He reached for the machine, and I shut my eyes tightly. There was a loud rushing noise, and my hair whipped around my face as if in a high wind. Then, everything went silent as quick as it had started.
I fell backwards, the chair gone from beneath me. I winced, and slowly opened my eyes. It was dusk, and I was sitting in the middle of the road. Loud music was coming from somewhere off to my right. I turned towards the source just in time to see three people step out the door of a brightly-lit house. Only one of them, obviously Glen, was walking upright; the other two were tripping and stumbling down the walkway. I stood, knowing who the three were, but straining my ears to listen to their speech anyway.
“I really don’t think you should be driving, Lewis,” Glen said.
Lewis turned to him. “Then you drive!” he managed to force out, his words slurred.
“I would if I knew how,” Glen protested.
“Just get in the car, Glen,” the other person, a girl, said. “Bye guys!” She started down the street.
He looked like he was about to protest again, but instead reached for the front passenger door.
“Glen!” I called, trying not to sound desperate.
He turned. “Oh, hey Lily,” he said. “I didn’t know you were here.”
“I wasn’t, I...” I thought quickly. “Lewis, could I get a ride home?” I asked the teen.
He looked at me warily. “Sure, get in the back,” he said, sitting in the driver’s seat.
“Lily, this guy’s definitely drunk. You shouldn’t go with us. What if something happened?” Glen said, concerned.
“It doesn’t matter,” I told him. “Sit in the back with me, okay?” I asked sweetly while still trying to keep my panic at bay. The whole mission would be pointless if he took the passenger seat.
He looked taken aback, but took his place in the back seat next to me. “Seat belts,” I called. Lewis glowered back at me, but buckled his seat belt almost the same time as Glen did.
Lewis started the car, and began steering it shakily down the street. They made it to the highway seemingly without trouble, but it happened once they had reached about sixty miles per hour. The truck was moving smoothly, but Lewis suddenly jerked the steering wheel all the way to the right. I grabbed Glen’s hand and held it tightly as the vehicle flipped over, rolling on its side over and over until finally slamming into a tree and resting, miraculously upright.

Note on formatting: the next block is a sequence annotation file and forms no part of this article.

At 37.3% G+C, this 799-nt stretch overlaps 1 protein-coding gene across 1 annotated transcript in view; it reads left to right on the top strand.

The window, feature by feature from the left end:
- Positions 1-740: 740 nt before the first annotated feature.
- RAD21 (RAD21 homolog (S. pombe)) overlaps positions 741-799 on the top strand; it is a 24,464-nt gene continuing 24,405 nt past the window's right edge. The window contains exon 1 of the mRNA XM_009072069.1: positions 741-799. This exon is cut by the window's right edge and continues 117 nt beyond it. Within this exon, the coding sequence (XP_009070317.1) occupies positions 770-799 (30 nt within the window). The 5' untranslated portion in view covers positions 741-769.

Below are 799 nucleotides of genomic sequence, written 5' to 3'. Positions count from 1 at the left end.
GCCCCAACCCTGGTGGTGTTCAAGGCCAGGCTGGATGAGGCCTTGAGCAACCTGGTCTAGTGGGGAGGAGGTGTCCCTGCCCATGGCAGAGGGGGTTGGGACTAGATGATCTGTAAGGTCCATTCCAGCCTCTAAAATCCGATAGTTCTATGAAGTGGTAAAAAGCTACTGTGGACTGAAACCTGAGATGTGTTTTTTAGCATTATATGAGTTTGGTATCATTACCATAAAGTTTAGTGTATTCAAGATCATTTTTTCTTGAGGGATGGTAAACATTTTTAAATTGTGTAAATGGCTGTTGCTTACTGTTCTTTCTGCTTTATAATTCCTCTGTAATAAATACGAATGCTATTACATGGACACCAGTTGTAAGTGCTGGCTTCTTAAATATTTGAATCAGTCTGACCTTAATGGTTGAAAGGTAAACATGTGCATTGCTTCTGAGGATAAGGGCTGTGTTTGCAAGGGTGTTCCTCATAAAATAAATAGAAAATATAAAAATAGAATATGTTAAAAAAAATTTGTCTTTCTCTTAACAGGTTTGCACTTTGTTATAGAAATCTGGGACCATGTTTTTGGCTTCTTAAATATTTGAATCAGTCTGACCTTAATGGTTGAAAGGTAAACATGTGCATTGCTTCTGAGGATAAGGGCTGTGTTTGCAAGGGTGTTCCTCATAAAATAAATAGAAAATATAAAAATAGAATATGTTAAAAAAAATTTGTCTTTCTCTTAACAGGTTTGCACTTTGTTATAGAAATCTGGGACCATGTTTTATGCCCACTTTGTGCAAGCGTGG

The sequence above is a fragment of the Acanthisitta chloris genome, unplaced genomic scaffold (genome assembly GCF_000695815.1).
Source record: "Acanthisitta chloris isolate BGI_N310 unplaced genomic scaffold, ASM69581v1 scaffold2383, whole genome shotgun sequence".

I took a moment to recover before leaning towards Glen. “Glen?” I asked quietly, wondering if I had succeeded or failed.
He didn’t move at first, but then shook his head and let out a small groan. “Lily,” are you okay?” he murmured.
I could have cried with happiness. “I’m fine, I’m just glad that you are.”
“You’re too kind,” he mumbled. “What about Lewis?”
“I’m okay,” came Lewis’ voice from the front seat.
I stepped shakily out of the backseat, and Glen joined me. “Look at that,” he whispered, his gaze on the front passenger seat. That area had taken the impact of the whole car against the tree, and the door was folded almost all the way to the driver’s seat. “If I had been sitting there instead of in the back...” he said quietly.
I suddenly turned and hugged him. He looked startled for a minute, then hugged me back. I would have willingly stayed like this longer, but Lewis was struggling from the car with a groan. Glen glanced at me then stepped from me and headed towards Lewis, but not before I had transferred his future ghost’s note from my pocket to his.
Silently, I pressed the button on the handheld device that Martyn had given me. I felt the same windy sensation as before. I fell to the ground again, but was this time caught by Martyn before I hit. Martyn looked at me curiously as he led me back to the chair. He handed me a glass of water before asking the question. “What happened?”
“Success,” I breathed.
His face lit up, but then fell. “I don’t know what will happen now. I sure don’t feel any different, even though the timeline was changed.”
“Me neither,” I admitted. “There’s just one way to find out. What time is it?” I asked him.
“Around 10 o’ clock pm,” Martyn told me.
“Crap... Okay, I was studying with you if anyone asks,” I said, hurrying towards the door. “We’ll find out what happened tomorrow!” I yelled as I left.
I was overly energetic on the way home, but was feeling drowsy by the time the walk was over. Exhausted, I collapsed on my bed and fell asleep.